Can 'American Idol' Be Saved? May 24, 2010 0:06:42 GMT 8
Post by admin on May 24, 2010 0:06:42 GMT 8
American Idol' Ratings Are At Their Lowest Since 2004, And Simon Cowell Is Moving On. As The Season-Nine Finale Approaches, Can TV's Talent Show Behemoth Stay Dominant And Turn Its Winners Into Stars Again?
"Alright, so listen, man. I don't know what's quite going on...it was just alright for me. It didn't really take off, ever, and it started kind of rough. I don't know."
Randy Jackson said this on the May 11 episode of "American Idol," after Michael Lynche -- the hulking, 26-year-old singer known as "Big Mike" -- performed a serviceable but charm-devoid take on Michael Jackson's "Will You Be There." (Voters sent Lynche packing a day later.) He could've been referring to any recent night of "American Idol," though -- or its entire run this year.
Since its Jan. 12 premiere on Fox, the ninth season of "Idol" has been plagued with chatter about the show's decline. The pool of contestants was widely considered to be the weakest in the show's vaunted history, with the top 10 finalists, who will perform together on this summer's American Idol Live! tour, comprising a bizarre mix of pop/R&B singers with identity crises and guitar-strumming "street busker" types, as Simon Cowell likes to call them. The remaining two hopefuls -- Lee DeWyze and Crystal Bowersox -- are both of the latter strain, and one will emerge as the winner on the May 26 season finale.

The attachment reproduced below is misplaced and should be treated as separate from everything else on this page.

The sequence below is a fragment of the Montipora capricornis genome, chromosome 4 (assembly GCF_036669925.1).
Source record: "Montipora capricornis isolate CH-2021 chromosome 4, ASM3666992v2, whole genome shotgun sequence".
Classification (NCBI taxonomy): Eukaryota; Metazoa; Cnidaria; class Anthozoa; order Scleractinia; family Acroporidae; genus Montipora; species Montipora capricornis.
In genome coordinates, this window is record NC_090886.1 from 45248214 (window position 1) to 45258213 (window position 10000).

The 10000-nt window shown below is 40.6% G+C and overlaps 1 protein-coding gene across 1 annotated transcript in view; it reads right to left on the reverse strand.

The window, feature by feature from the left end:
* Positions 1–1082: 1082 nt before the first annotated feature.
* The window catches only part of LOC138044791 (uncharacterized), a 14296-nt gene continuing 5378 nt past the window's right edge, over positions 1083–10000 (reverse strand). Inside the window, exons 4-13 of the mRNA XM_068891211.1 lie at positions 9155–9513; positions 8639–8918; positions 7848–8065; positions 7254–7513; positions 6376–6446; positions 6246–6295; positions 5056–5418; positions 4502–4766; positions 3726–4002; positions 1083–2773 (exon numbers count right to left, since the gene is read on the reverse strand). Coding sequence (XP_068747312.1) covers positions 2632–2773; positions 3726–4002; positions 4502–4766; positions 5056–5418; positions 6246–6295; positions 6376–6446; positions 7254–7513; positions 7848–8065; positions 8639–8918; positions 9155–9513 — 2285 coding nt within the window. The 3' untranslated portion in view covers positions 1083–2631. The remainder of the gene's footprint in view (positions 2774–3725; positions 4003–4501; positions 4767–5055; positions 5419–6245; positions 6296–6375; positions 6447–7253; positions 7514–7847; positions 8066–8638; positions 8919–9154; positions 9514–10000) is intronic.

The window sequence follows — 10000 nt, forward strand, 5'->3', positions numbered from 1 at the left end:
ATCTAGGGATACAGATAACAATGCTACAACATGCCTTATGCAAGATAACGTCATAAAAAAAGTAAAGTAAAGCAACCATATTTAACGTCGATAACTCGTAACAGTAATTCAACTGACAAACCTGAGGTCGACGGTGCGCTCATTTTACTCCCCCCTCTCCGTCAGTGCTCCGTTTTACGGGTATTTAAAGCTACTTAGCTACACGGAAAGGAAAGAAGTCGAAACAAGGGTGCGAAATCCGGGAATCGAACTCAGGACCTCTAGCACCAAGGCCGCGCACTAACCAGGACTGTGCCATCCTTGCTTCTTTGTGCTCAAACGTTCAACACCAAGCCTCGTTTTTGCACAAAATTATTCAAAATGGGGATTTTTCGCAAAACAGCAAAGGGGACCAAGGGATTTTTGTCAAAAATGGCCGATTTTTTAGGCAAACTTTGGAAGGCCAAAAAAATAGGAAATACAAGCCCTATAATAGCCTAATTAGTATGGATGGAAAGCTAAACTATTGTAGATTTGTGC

The fractured chemistry among the judges has also dominated water-cooler talk. Paula Abdul -- the show's centripetal force of schmaltz and drama -- left the show, ostensibly replaced by Ellen DeGeneres. Moreover, two days before the season premiere, Cowell announced he'd be leaving "Idol" after the conclusion of season nine, and many onlookers have observed that he has appeared disinterested this year, even bored. (Cowell stands to make millions more next fall when "The X Factor," the fork-tongued U.K. counterpart to "Idol" that he executive-produces, hits U.S. shores on Fox.)
"Everyone is trying, but it's just not connecting," says Maura Johnston, who writes about "Idol" for Fancast.com. "And Simon Cowell is so linked with the whole franchise. He is 'American Idol,' more than [host Ryan] Seacrest, more than anyone. The fact that he's leaving, I think, has affected the perception of the show."